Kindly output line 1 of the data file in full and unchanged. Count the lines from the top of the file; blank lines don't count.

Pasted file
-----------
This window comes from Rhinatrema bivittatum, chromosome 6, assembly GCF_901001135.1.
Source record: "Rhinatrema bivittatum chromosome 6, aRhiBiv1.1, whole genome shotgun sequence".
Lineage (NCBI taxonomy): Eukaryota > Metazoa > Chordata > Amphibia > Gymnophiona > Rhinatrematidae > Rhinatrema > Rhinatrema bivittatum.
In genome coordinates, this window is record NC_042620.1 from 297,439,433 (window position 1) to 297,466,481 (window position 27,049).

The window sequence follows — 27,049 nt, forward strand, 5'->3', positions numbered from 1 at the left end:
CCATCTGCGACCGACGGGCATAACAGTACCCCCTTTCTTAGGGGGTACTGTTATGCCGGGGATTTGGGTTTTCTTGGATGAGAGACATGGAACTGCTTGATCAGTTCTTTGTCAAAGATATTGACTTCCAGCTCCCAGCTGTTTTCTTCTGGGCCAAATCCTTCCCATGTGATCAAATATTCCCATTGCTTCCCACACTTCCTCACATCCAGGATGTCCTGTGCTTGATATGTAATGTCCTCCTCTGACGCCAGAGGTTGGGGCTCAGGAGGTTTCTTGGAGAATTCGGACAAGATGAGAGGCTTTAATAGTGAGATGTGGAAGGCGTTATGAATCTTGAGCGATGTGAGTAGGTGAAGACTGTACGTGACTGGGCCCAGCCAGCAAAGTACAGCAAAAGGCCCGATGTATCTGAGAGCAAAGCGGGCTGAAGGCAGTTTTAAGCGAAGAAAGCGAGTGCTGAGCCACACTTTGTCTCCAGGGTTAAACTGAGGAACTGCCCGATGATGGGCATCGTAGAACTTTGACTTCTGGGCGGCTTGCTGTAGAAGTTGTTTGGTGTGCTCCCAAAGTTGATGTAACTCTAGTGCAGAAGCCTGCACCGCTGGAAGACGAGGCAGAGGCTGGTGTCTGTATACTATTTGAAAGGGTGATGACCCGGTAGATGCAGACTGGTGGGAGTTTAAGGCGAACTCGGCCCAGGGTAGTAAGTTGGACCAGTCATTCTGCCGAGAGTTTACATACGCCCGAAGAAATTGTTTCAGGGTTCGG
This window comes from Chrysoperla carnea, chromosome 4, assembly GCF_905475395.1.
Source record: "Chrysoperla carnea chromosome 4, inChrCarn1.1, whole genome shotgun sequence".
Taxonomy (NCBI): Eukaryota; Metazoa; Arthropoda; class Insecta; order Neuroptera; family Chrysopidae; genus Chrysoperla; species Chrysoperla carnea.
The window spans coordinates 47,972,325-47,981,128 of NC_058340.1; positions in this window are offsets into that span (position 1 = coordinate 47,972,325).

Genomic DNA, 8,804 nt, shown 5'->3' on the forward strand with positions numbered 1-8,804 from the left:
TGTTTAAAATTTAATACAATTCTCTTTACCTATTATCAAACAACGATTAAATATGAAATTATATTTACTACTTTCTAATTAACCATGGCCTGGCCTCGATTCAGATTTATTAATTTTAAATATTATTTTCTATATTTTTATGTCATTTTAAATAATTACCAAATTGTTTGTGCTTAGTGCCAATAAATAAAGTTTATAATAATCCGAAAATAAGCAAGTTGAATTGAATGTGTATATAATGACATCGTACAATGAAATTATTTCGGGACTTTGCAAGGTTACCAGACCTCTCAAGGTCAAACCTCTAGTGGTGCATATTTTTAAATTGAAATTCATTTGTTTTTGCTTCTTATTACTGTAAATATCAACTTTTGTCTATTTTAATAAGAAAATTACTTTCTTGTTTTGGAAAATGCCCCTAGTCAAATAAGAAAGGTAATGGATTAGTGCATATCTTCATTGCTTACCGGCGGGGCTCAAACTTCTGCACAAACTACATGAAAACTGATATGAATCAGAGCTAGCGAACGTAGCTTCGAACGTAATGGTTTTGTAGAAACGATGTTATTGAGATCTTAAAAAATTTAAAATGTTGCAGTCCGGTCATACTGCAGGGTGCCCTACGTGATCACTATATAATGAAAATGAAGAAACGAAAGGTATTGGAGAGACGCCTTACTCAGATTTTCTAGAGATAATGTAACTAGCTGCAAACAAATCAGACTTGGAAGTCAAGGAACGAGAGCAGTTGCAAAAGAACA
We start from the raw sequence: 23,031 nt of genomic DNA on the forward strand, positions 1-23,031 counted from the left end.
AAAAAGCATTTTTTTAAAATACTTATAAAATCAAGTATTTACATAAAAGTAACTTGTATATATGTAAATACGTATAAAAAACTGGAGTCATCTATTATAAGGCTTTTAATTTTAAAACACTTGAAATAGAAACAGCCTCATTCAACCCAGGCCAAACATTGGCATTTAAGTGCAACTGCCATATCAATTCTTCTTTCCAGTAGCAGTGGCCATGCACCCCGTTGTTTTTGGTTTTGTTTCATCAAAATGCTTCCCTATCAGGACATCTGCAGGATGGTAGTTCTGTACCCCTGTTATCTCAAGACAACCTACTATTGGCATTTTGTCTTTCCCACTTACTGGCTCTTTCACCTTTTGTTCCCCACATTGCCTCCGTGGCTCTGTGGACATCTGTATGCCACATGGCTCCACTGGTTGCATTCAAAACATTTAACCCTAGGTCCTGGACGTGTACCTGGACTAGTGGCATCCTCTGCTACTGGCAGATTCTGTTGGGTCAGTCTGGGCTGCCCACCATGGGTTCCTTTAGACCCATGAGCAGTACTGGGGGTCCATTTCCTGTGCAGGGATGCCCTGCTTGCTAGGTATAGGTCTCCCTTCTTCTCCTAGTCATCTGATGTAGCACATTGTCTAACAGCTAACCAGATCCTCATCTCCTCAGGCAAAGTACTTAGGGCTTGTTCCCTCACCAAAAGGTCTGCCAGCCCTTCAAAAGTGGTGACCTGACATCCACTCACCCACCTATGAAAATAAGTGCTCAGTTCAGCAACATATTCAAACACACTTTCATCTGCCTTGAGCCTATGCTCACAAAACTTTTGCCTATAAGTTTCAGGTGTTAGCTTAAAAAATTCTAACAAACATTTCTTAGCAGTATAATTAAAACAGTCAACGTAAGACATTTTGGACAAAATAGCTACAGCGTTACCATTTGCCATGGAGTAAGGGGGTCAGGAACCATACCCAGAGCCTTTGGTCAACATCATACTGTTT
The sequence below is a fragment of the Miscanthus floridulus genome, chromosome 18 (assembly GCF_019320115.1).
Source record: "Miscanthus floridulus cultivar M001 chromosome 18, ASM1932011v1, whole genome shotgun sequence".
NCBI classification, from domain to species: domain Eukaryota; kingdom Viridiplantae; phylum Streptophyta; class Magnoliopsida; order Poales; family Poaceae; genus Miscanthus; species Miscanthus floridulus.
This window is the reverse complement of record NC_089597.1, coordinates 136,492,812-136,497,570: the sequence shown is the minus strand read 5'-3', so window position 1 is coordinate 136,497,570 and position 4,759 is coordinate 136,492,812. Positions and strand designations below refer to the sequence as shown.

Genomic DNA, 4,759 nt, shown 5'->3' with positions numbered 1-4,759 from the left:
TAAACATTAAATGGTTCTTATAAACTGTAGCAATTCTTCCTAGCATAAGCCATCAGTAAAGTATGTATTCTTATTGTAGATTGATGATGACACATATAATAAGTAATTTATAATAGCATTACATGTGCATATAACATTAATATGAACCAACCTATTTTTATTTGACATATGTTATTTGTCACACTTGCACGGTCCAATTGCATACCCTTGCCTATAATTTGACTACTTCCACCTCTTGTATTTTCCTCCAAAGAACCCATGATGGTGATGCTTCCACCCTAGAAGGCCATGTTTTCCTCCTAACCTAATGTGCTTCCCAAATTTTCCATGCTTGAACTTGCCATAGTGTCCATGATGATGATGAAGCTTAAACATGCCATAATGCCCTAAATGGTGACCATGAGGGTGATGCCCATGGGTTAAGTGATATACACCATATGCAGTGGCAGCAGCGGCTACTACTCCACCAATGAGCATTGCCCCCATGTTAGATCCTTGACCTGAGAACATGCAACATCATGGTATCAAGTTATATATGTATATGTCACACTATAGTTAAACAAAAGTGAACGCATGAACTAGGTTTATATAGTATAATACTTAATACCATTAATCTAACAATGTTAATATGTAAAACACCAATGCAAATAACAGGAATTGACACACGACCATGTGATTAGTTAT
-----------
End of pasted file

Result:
This window comes from Rhinatrema bivittatum, chromosome 6, assembly GCF_901001135.1.